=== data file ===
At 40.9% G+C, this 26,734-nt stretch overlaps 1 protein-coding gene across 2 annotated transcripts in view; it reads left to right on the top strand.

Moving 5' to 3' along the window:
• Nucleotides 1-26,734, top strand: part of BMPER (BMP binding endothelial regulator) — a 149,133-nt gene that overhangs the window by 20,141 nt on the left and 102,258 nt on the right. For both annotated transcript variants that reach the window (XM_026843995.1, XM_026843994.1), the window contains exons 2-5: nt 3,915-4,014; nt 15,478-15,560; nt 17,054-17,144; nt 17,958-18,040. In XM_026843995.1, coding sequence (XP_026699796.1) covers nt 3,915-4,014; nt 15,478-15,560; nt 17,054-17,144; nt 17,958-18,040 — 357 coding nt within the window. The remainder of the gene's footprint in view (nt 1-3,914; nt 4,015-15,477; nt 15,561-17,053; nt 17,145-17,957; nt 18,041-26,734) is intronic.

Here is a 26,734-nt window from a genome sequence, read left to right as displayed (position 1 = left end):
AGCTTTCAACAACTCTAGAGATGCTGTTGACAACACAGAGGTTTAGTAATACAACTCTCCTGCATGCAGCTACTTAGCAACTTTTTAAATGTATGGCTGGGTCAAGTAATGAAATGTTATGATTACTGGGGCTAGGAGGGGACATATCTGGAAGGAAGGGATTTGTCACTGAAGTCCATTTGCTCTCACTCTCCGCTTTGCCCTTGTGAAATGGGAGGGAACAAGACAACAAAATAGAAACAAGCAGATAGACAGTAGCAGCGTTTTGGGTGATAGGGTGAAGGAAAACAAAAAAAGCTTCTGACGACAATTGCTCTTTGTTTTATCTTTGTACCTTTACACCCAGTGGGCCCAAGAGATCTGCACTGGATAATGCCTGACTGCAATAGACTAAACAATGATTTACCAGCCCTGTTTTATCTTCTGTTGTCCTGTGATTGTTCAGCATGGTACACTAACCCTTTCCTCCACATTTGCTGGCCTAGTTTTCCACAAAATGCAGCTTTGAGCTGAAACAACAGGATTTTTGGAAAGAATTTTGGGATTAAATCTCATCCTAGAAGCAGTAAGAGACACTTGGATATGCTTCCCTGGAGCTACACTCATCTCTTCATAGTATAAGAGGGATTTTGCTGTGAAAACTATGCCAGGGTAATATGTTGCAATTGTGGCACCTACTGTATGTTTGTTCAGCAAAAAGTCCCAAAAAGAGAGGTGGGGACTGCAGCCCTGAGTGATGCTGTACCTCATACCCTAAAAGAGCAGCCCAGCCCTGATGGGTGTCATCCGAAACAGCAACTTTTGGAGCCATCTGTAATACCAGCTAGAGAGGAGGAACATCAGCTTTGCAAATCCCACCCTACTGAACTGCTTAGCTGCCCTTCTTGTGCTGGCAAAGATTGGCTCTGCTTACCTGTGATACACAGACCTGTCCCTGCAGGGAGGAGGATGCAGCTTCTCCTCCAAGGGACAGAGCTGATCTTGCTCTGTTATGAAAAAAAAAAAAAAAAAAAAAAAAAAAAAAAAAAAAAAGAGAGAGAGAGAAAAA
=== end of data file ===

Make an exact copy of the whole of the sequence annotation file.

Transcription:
At 40.9% G+C, this 26,734-nt stretch overlaps 1 protein-coding gene across 2 annotated transcripts in view; it reads left to right on the top strand.

Moving 5' to 3' along the window:
• Nucleotides 1-26,734, top strand: part of BMPER (BMP binding endothelial regulator) — a 149,133-nt gene that overhangs the window by 20,141 nt on the left and 102,258 nt on the right. For both annotated transcript variants that reach the window (XM_026843995.1, XM_026843994.1), the window contains exons 2-5: nt 3,915-4,014; nt 15,478-15,560; nt 17,054-17,144; nt 17,958-18,040. In XM_026843995.1, coding sequence (XP_026699796.1) covers nt 3,915-4,014; nt 15,478-15,560; nt 17,054-17,144; nt 17,958-18,040 — 357 coding nt within the window. The remainder of the gene's footprint in view (nt 1-3,914; nt 4,015-15,477; nt 15,561-17,053; nt 17,145-17,957; nt 18,041-26,734) is intronic.

Here is a 26,734-nt window from a genome sequence, read left to right as displayed (position 1 = left end):
AGCTTTCAACAACTCTAGAGATGCTGTTGACAACACAGAGGTTTAGTAATACAACTCTCCTGCATGCAGCTACTTAGCAACTTTTTAAATGTATGGCTGGGTCAAGTAATGAAATGTTATGATTACTGGGGCTAGGAGGGGACATATCTGGAAGGAAGGGATTTGTCACTGAAGTCCATTTGCTCTCACTCTCCGCTTTGCCCTTGTGAAATGGGAGGGAACAAGACAACAAAATAGAAACAAGCAGATAGACAGTAGCAGCGTTTTGGGTGATAGGGTGAAGGAAAACAAAAAAAGCTTCTGACGACAATTGCTCTTTGTTTTATCTTTGTACCTTTACACCCAGTGGGCCCAAGAGATCTGCACTGGATAATGCCTGACTGCAATAGACTAAACAATGATTTACCAGCCCTGTTTTATCTTCTGTTGTCCTGTGATTGTTCAGCATGGTACACTAACCCTTTCCTCCACATTTGCTGGCCTAGTTTTCCACAAAATGCAGCTTTGAGCTGAAACAACAGGATTTTTGGAAAGAATTTTGGGATTAAATCTCATCCTAGAAGCAGTAAGAGACACTTGGATATGCTTCCCTGGAGCTACACTCATCTCTTCATAGTATAAGAGGGATTTTGCTGTGAAAACTATGCCAGGGTAATATGTTGCAATTGTGGCACCTACTGTATGTTTGTTCAGCAAAAAGTCCCAAAAAGAGAGGTGGGGACTGCAGCCCTGAGTGATGCTGTACCTCATACCCTAAAAGAGCAGCCCAGCCCTGATGGGTGTCATCCGAAACAGCAACTTTTGGAGCCATCTGTAATACCAGCTAGAGAGGAGGAACATCAGCTTTGCAAATCCCACCCTACTGAACTGCTTAGCTGCCCTTCTTGTGCTGGCAAAGATTGGCTCTGCTTACCTGTGATACACAGACCTGTCCCTGCAGGGAGGAGGATGCAGCTTCTCCTCCAAGGGACAGAGCTGATCTTGCTCTGTTATGAAAAAAAAAAAAAAAAAAAAAAAAAAAAAAAAAAAAAAGAGAGAGAGAGAAAAA